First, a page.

Today the teachers of Team 3 were given another opportunity to meet with Jo Knox and spend some time together going over some the areas of maths that we are seeing our students struggling with. She began our session working with a small group of year 4 students to model various teaching methods for us.
Using pictures of monkeys and some beans to feed the monkeys the students discussed various ways to share
the beans with the monkeys. Remembering to remind the students that you want to have a fair
way of sharing the beans. After providing some time for the students to think about what they would do, Jo gave them the beans and asked them to share their thinking with the others. Being sure to stop and have the students explain their thinking allowed her to see which stage of thinking they were at while they solved the problem.
ex. If you have 2 monkeys and 8 beans how many monkeys would each monkey get?
If they are able to easily answer this question, raise the number of beans they are sharing. Once again provide thinking time prior to having them share their reasoning with their buddy. Then, if doubles are going well, move them on to 3s, etc.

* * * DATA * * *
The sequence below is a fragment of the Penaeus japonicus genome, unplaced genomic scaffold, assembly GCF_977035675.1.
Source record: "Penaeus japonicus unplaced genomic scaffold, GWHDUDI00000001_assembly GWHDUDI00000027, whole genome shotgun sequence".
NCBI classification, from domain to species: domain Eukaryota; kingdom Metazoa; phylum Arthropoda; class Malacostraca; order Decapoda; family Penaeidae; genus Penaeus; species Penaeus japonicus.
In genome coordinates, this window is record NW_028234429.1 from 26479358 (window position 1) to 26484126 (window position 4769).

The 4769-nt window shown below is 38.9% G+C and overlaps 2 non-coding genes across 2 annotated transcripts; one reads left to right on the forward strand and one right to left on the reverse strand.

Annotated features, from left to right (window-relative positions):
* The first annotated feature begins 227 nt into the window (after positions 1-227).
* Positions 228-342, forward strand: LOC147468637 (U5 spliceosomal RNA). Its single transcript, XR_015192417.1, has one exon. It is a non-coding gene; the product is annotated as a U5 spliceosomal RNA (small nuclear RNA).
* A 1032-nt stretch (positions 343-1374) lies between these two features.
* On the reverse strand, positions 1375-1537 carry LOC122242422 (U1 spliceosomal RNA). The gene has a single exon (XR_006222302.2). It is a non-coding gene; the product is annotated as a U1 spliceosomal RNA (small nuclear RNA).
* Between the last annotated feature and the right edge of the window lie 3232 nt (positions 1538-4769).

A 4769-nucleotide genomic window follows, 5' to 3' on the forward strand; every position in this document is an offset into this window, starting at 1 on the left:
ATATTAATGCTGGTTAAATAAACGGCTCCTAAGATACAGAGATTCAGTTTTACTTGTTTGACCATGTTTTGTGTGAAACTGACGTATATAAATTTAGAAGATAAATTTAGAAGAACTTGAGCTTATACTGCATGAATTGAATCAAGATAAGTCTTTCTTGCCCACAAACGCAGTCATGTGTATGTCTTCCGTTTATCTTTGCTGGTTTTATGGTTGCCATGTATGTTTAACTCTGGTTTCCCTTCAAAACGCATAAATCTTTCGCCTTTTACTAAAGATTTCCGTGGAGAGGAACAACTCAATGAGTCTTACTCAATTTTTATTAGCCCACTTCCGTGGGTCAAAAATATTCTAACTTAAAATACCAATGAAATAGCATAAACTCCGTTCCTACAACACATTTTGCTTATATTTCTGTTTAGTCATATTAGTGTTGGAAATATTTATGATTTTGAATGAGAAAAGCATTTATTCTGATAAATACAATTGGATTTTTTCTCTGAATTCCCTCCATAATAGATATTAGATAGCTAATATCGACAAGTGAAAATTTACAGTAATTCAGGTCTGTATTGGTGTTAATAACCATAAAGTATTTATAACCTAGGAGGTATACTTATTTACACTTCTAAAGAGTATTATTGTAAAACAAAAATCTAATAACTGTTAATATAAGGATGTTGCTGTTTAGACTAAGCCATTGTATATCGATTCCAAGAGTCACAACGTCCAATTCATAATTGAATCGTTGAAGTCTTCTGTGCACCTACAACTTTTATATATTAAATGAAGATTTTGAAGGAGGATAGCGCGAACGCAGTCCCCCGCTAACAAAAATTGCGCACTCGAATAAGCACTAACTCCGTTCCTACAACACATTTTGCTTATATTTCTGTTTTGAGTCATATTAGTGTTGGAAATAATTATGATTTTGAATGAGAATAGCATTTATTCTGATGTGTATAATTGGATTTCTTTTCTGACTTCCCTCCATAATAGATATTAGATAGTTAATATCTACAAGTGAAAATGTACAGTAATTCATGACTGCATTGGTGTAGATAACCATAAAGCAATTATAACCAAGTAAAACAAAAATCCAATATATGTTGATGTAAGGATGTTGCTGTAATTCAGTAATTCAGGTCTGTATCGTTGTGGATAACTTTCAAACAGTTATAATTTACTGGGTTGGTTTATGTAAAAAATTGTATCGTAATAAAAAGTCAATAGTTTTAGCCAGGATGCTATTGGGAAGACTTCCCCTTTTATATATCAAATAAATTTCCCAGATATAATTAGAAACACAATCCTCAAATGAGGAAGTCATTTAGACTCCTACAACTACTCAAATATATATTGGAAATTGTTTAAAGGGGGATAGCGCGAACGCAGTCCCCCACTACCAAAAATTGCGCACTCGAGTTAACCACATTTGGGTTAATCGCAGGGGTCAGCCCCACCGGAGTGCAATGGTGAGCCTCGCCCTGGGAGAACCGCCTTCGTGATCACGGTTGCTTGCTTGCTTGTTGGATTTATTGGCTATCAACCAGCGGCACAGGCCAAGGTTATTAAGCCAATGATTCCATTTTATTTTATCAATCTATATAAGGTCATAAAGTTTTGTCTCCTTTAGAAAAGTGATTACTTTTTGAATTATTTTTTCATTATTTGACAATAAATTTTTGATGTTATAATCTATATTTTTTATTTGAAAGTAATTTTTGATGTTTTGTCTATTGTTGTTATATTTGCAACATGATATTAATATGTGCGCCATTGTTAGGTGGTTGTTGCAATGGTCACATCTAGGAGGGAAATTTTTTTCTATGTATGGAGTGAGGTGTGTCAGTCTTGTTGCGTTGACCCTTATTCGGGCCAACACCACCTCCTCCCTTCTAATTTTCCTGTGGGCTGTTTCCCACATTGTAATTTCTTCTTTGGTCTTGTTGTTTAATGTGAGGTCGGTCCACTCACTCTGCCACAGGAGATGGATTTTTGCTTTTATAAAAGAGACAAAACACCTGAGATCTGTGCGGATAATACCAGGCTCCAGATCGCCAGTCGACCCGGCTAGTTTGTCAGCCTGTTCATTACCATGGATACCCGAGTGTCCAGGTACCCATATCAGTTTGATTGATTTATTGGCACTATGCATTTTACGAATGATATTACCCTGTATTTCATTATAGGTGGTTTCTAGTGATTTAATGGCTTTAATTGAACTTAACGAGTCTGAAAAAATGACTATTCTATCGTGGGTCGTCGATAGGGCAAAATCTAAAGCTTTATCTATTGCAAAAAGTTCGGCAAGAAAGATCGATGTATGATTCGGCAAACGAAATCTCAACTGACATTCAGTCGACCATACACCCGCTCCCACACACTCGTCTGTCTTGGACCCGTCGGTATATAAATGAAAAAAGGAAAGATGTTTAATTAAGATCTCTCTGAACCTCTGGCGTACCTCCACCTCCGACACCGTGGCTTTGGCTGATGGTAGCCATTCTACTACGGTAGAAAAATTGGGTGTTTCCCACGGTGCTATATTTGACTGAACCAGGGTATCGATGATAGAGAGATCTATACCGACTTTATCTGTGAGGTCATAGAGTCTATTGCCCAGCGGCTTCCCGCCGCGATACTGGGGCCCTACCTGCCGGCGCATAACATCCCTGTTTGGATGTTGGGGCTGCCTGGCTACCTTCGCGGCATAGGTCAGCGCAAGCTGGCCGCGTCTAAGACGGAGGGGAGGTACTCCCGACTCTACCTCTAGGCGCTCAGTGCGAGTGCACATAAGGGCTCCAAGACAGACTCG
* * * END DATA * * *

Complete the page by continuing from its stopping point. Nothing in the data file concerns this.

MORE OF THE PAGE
Moving to Fractions using Equal Groups
Instead of saying 3 monkeys shared 12 beans, move students to understanding that this is 1/3 of the beans. This achieved first by showing them 3 fractions (1/2, 1/3, 1/4) and asking which would be used for this problem. Which fraction would be use to make 3 equal groups
Using Repeat Addition
With another groups of year 3 students, we moved onto solidifying basic facts without using skip counting. Using the animal strips, make up a word problem.
ex. Farmer Jo has 6 fields and she has 5 snails in each field. How many snails does she have altogether?
How could we write this as a multiplication problem? What if we combined the fields to 3? Then, we would have 3 groups of 10. After doing a few similar problems, ask how many groups of 10s we have compared to groups of 5. See if they are able to understand that making groups of 10 creates 1/2 the number of groups.
Deriving Basic Multiplication Facts
Using games to practise "rote" learning of facts after discussing with the class how you could find the product using what you already know about the basic "benchmark" facts (1, 2, 5 and 10).